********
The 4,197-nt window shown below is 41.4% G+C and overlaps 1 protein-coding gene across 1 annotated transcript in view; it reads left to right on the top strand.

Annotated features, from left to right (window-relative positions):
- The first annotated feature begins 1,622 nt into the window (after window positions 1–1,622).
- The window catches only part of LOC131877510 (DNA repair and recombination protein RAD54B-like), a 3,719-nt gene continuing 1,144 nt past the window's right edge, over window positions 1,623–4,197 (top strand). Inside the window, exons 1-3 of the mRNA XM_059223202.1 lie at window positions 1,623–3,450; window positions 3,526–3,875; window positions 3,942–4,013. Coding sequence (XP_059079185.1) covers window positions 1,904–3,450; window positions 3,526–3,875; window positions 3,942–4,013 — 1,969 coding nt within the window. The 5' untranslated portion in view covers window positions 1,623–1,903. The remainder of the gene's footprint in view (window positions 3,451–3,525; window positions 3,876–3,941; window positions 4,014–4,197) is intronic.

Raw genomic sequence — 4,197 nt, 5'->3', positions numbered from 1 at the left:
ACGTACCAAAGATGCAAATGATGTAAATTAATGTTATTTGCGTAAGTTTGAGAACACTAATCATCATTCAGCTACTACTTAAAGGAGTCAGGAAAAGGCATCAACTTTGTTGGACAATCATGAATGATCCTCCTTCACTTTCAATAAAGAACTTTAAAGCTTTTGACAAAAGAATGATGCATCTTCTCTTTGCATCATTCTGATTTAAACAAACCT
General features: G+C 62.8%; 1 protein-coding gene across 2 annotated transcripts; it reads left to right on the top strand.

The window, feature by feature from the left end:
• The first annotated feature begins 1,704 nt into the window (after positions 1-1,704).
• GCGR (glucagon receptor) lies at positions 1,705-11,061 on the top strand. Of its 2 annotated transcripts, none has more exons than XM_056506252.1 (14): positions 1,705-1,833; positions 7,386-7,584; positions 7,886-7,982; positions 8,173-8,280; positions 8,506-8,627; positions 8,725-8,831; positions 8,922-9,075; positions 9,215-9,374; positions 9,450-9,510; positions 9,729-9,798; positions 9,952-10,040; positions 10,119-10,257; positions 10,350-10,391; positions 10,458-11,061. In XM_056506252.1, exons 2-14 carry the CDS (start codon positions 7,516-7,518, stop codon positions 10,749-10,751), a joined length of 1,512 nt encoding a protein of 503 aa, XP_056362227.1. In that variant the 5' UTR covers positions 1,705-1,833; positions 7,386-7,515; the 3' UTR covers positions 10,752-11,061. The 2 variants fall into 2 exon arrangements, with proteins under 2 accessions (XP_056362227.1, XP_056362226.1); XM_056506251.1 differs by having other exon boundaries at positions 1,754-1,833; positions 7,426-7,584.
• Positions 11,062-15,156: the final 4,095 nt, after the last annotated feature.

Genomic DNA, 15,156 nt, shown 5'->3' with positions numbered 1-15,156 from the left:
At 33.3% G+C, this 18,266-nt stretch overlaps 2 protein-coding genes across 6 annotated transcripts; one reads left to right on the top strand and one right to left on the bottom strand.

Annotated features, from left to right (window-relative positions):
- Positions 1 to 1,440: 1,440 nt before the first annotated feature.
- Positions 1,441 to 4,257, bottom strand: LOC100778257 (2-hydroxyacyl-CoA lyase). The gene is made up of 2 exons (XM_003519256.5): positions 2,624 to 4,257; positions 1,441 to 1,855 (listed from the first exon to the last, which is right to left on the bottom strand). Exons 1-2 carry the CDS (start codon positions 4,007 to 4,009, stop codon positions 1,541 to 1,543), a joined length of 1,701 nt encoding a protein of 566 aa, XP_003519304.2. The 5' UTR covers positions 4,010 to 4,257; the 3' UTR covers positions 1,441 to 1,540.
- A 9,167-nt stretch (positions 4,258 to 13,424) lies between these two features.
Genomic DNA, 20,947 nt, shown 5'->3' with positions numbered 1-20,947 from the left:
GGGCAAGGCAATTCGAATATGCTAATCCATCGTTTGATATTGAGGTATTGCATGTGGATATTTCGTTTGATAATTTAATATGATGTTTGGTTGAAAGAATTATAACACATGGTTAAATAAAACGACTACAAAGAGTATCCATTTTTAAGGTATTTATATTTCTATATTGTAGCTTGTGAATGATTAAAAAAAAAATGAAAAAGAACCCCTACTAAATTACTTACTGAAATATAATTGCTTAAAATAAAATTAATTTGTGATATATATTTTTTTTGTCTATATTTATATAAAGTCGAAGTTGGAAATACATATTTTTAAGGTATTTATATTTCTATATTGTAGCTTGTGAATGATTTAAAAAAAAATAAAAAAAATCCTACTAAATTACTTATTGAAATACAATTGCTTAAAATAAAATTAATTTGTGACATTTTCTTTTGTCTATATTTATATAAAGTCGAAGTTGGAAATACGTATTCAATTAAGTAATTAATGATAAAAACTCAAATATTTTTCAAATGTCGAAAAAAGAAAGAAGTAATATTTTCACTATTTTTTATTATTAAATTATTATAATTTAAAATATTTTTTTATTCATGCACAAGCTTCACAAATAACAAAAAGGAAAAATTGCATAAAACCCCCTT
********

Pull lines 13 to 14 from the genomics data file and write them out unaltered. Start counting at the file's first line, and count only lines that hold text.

At 33.3% G+C, this 18,266-nt stretch overlaps 2 protein-coding genes across 6 annotated transcripts; one reads left to right on the top strand and one right to left on the bottom strand.

Annotated features, from left to right (window-relative positions):